The Spazzys + Mach Pelican
The Marquee, Camperdown

King Felix
Annandale Hotel
September 23, 2004

It’s surprising, the rare instances of instances of Sydney gig goers moving from one venue to another, during the same evening. So it was when King Felix took to the Annandale Hotel and not too far away, Melbourne’s biggest Ramones disciples The Spazzys and Mach Pelican, appeared at The Marquee, in the neighbouring inner-western Sydney suburb of Camperdown.

King Felix twere making a rare appearance outside the confines of Sydney’s KB Hotel and were without recently-added second guitarist John South (ex-Hunchbacks). They nonetheless played a set to a typically unappreciative and apathetic Sydney crowd, most of whom were quite likely waiting around for their mates in the other bands on the bill.

King Felix’s more up tempo original compositions (“Fell for You”, ”Save my Soul” and ”Stalker”) sat well with their slower tunes (“Housing Commission Blues” and ”More than Anything”.) A newer tune, drawing more from the bands high energy rock-n-roll roots and was a smart inclusion.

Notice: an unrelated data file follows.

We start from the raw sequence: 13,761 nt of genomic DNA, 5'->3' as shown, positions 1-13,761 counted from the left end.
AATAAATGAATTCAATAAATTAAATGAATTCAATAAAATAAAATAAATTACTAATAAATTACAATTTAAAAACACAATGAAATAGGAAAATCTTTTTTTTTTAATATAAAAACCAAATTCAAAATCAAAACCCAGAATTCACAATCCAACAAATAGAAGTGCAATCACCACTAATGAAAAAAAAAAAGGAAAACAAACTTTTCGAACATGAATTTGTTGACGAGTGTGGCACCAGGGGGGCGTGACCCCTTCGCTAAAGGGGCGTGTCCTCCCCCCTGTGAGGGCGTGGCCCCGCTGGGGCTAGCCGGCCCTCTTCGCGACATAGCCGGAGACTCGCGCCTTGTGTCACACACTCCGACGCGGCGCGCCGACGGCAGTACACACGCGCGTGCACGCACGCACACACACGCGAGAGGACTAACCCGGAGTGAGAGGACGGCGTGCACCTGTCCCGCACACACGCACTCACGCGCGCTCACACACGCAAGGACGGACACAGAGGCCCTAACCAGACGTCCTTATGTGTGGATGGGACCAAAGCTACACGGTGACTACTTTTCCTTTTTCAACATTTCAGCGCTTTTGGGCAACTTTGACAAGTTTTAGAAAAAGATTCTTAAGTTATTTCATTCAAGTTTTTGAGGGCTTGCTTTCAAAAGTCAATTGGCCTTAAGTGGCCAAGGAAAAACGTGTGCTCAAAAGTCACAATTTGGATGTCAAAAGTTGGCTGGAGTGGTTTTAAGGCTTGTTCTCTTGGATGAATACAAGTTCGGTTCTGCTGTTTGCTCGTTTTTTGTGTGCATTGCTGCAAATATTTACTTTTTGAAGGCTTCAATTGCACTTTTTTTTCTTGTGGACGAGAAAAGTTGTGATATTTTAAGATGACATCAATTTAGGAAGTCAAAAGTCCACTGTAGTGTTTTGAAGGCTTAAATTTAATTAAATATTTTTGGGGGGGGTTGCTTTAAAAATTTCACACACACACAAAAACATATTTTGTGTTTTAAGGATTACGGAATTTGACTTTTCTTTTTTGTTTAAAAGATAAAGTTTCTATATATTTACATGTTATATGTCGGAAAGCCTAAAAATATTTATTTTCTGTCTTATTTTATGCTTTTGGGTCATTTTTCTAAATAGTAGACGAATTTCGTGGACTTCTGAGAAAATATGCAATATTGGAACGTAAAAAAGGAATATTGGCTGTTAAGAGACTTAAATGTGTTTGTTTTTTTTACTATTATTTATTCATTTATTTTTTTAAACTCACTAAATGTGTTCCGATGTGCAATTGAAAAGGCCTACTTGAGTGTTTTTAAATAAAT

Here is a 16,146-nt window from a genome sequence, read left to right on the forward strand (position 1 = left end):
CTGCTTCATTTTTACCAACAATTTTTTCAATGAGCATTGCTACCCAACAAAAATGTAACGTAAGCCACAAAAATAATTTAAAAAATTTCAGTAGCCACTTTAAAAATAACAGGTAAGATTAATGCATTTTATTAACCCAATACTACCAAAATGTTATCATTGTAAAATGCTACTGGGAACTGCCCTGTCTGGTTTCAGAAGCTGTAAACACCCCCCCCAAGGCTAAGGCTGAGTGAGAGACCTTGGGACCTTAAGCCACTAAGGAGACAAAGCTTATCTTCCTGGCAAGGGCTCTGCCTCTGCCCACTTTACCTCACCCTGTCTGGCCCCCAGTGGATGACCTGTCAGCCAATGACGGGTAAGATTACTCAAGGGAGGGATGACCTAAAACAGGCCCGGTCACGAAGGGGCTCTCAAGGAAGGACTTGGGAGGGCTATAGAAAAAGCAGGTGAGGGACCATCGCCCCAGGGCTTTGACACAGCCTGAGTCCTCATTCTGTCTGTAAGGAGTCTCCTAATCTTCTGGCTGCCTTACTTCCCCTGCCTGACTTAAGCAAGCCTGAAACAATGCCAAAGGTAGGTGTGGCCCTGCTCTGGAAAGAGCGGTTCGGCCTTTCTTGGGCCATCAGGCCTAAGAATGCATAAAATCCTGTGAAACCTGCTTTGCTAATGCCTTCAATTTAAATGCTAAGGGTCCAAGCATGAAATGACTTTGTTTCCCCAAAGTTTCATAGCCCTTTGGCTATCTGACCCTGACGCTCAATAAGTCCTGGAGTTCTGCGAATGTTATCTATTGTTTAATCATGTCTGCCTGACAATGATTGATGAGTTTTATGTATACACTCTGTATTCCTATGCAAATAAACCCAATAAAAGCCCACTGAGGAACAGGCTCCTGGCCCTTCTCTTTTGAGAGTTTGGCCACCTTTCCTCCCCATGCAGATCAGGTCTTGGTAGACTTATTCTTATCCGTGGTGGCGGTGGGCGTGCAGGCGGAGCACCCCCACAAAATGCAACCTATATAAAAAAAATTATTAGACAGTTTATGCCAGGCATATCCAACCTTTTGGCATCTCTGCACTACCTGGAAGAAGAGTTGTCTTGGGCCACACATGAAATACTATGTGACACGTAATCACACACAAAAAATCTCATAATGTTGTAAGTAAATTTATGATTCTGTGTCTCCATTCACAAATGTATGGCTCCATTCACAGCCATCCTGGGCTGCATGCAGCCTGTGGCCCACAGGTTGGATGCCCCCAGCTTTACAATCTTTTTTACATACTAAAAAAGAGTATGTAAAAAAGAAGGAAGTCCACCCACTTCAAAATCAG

It was then time to move on to The Marquee for The Spazzys and Mach Pelican, a pair of Melbourne punk rock trios who clearly worship New York legends The Ramones far and away more than most.
I’d seen Mach Pelican, earlier this year in Melbourne with a second guitarist (who according to the band, just happened to be in town and was not a permanent addition to the band) and they delivered a fine version of Radio Birdman’s ”455 SD” that night. This Birdman classic was not to be aired tonight, the band instead opening with the Ray Columbus and The Invaders ‘60s hit “She’s a Mod”. From there on it was an enjoyable and energetic set of older, and newer, tunes.

The Spazzys were in town to launch their debut CDLP “Aloha Go Bananas” and with tunes such as “Sunshine Drive”, “I Wanna Cut My Hair Like Marky Ramone”, ”Hey Hey Baby”, “My Boyfriend’s Back”, “My Car Doesn’t Brake” and “You Left My Heart in the Garage” proved they had plenty of the rock and a good dose of roll.

A member of the audience had been so rocked he decided to sneak onstage and get naked. He was saved from a summary eviction by the band, who insisted he stay inside.

The Spazzys closed their set with a take on The Ramones’ “Carbona not Glue” and returned to open its encore with another massive homage to The Ramones in “Paco Doesn’t Love Me” which really had the audience all ‘Spazzed’ out.
The Spazzys have continually impressed me and I can’t help but admire the band. No compliments to some of the Marquee audience, who seemed to have emanated from nearest tip and probably learned their (what might be loosely termed) “manners” in the nearest barnyard, alongside all kinds of desperate farm animals. – Simon Li